Joseph Parker is confident that recently beaten former WBC heavyweight champion Tyson Fury will make the adjustments needed in his next training camp to come back to defeat undisputed heavyweight champion Oleksandr Usyk in their rematch on December 21st.

From King to Caricature

Parker feels that the 35-year-old Fury (34-1-1, 24 KOs) will adapt and improve his game to “take care of business” against Usyk (22-0, 14 KOs).

Unfortunately, the boxing public doesn’t see Fury capable of winning the rematch against Usyk. They feel that he’s lost his punch resistance and mobility and has become a caricature of the fighter he was in 2015 when he pulled off the best win of his career against Wladimir Klitschko.

Against Usyk, Fury looked slow, bloated, weak, and out of shape despite having had back-to-back training camps to prepare. He was carrying a lot of excess weight around his midsection, and his trunks were pulled up even higher than usual to cover his waist.

This was the second consecutive poor performance from Fury. In his previous fight, he labored to a controversial ten-round split decision against Francis Ngannou last October.

Fury’s supporters gave him a pass for that performance, blaming it on him being out of shape and not taking Ngannou seriously. But after an equally sluggish effort against Usyk, you can’t dismiss the possibility that Fury has deteriorated and he’s done as a fighter.

Concerns Over Fury’s Decline

Many fans believe Fury was saved from a knockout in the ninth round by the referee who worked the Usyk fight, with him being given a standing eight count when he was hurt.

That put an asterisk next to the outcome of that fight in some people’s minds, who felt that the superstar Fury was given special treatment to save his hide from an embarrassing knockout.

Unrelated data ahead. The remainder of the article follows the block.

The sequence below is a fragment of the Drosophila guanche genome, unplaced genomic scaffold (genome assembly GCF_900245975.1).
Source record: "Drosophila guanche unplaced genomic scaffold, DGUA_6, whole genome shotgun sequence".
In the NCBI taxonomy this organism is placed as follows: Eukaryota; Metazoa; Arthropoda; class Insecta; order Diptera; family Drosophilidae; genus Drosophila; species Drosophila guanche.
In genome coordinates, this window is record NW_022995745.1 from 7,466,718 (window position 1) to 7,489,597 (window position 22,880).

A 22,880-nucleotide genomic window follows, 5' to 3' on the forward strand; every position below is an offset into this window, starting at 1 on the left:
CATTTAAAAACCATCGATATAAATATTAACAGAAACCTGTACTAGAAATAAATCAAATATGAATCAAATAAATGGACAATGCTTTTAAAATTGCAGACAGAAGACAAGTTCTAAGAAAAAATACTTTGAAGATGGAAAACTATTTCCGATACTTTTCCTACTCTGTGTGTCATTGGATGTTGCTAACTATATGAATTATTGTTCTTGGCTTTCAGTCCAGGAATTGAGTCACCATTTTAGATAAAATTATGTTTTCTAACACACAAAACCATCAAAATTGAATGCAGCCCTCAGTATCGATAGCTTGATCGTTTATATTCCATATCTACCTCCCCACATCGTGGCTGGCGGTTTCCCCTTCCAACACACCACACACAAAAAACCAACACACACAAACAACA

Fury was often against the ropes during the fight, using them to support his frame, which is a hallmark of an aging fighter. They often lean against the ropes for support because their legs are gone.

That’s NOT going to change for the rematch against Usyk. Fury turns 36 in August, and he’s not suddenly going to age in reverse to become the 27-year-old fighter that he beaten Klitschko nine years ago.

“It was quite hard to watch in the ninth round. I felt in that fight, it kind of sealed the deal and made the night that much more epic,” said Joseph Parker to iFL TV about his thoughts on watching his friend, Tyson Fury, lose to unified heavyweight champion Oleksandr Usyk last month on May 18th.

“Both guys had their moments in the fight, but Usyk had that clear ninth round where he put it on him and caught Tyson with some good shots. It was quite hard to watch.

“Very capable,” said Parker when asked if Fury could avenge his defeat in the rematch against Usyk on December 21st. “Whatever he’s got to do to adjust, whether it’s his training or whatever he needs to do, I know he’s going to find a way to get the camp right.

“He had a great camp, but he’s going to get the camp better and come in and take care of business at the end of the year. He’ll know what to do to come back and put in a good performance, a better one, and get the win,” said Parker.

Fury’s Questionable Rankings

Ring Magazine Heavyweight Ratings:

Champion: Oleksandr Usyk
1. Tyson Fury
2. Anthony Joshua
3. Joseph Parker
4. Zhilei Zhang
5. Agit Kabayel
6. Daniel Dubois
7. Jared Anderson
8. Joe Joyce
9. Filip Hrgovic
10. Efe Ajagba

Some would argue that Fury doesn’t deserve to be rated #1 in the Ring Magazine ratings and not above #2 Anthony Joshua. Is Fury fighting as well as Joshua right now?

After I watched Fury’s last two fights against Usyk and Francis Ngannou, he doesn’t belong in the top seven in Ring Magazine’s list. He’s not fighting on the level of Parker, Kabayel, Zhang, Anderson, Dubois or Joshua.

With Fury coming off a loss to Usyk, he should be pushed down a few spots to three or four at the very least.

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